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Thursday, May 28, 1998 Published at 06:20 GMT 07:20 UK

World: Middle East

Saddam says Britain owes compensation

The Iraqi government has told the UN that children are suffering from cancers

Iraq is demanding compensation from the UK for damage caused by depleted uranium shells during the Gulf War.

The Iraqi News Agency INA said a complaint had been sent to United Nations Secretary General Kofi Annan by the country's Foreign Minister Mohammed Saeed al-Sahaf.

[ image: Gulf war servicemen: Condition linked to depleted uranium]
Gulf war servicemen: Condition linked to depleted uranium
Mr al-Sahaf alleges in the letter that the UK's use of depleted uranium shells had caused "unfamiliar diseases" and bone and foetal abnormalities in communities near to where the shells had fallen.

The letter to the UN alleges that the UK government made a "new and additional admission" when it confirmed on April 30 that the shells were used.

Depleted uranium is used to make shells denser and increase their armour-piercing capabilities.

The Ministry of Defence says that it used less than 100 of the shells during the whole conflict.

The letter continues: "This new admission asserts previous confirmations made by official and unofficial British and US organisations that the coalition troops committed annihilation crimes punishable by international law."

The shells have also led to an increase in child leukaemia, the Foreign Minister alleges.

'Links' to Gulf War Syndrome

[ image: George Galloway MP: Called for investigations]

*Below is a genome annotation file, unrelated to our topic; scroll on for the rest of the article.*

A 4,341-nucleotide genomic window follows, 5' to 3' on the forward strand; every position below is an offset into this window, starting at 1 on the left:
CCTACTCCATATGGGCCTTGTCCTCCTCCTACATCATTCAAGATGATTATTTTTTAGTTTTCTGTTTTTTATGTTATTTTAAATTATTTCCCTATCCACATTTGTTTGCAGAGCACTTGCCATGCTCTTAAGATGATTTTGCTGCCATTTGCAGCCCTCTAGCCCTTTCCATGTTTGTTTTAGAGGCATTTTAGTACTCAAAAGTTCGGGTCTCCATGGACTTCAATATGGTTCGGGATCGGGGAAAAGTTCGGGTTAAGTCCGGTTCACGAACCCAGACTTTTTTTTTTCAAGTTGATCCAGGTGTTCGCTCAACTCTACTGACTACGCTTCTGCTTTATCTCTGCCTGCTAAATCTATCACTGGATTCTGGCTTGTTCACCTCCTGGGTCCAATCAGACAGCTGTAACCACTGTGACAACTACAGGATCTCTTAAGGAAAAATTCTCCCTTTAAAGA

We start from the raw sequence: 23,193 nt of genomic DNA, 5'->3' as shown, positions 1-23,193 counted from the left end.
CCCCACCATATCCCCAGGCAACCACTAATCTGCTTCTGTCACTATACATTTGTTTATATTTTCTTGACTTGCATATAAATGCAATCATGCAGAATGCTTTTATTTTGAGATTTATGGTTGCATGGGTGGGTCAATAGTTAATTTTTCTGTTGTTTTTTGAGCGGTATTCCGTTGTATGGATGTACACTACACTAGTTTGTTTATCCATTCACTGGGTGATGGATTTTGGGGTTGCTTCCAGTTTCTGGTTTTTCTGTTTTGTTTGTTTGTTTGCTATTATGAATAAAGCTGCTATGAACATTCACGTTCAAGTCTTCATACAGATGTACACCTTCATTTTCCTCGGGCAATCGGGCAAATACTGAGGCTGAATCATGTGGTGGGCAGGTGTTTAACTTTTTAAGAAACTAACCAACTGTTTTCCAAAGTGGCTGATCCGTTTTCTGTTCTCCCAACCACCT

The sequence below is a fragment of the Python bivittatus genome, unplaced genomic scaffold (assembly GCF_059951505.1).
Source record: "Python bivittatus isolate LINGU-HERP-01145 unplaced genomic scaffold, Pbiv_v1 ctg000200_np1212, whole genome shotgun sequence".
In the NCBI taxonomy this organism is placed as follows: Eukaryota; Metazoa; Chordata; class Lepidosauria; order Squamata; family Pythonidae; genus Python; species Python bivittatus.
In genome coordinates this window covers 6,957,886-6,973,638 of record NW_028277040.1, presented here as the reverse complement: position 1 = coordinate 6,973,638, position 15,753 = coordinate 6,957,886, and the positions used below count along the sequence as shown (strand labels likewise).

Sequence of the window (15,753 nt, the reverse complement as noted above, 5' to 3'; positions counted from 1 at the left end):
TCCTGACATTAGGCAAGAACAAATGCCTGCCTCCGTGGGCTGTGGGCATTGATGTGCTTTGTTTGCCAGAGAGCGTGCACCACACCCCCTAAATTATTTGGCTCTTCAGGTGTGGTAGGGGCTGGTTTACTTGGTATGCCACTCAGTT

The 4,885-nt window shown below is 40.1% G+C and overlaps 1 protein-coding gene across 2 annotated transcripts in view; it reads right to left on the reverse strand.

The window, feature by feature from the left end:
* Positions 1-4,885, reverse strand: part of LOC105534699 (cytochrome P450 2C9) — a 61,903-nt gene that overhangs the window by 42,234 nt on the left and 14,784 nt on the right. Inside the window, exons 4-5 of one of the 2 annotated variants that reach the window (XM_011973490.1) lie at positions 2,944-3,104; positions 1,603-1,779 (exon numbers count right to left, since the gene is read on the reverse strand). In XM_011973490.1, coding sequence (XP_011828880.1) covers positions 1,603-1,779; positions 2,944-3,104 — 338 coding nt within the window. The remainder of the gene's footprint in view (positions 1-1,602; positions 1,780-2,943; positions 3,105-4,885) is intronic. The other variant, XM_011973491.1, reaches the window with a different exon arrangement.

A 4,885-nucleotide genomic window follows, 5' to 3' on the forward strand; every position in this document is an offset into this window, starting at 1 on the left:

George Galloway MP: Called for investigations
Labour MP Tam Dalyell, who campaigns for the lifting of sanctions against Iraq with fellow MP George Galloway, said he had previously heard such complaints on visits to Iraq.

He called for the UK to co-operate with the Iraqi government and investigate the so-called Gulf War Syndrome.

Many ex-servicemen say they are suffering a debilitating condition caused either by drugs taken to inoculate them from chemical attack or some of the weapons used during the war.

Mr Dalyell said he believed the Iraqi people referred to in the UN letter could be suffering the same condition.

Referring to a visit to Iraq in 1994, Mr Dalyell said: "There certainly was talk of illnesses that could not be explained and were thought to be related to the attack.

"It would be a very sensible thing to have medical exchanges about this.

A spokesman for the Ministry of Defence said: "We are not aware of any details of the alleged complaint to the UN.

"The UK has never attempted to conceal its use of depleted uranium ammunition in the Gulf."

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Internet Links

US Department of Defence: Gulf War Illness

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United Nations: Iraq programme office

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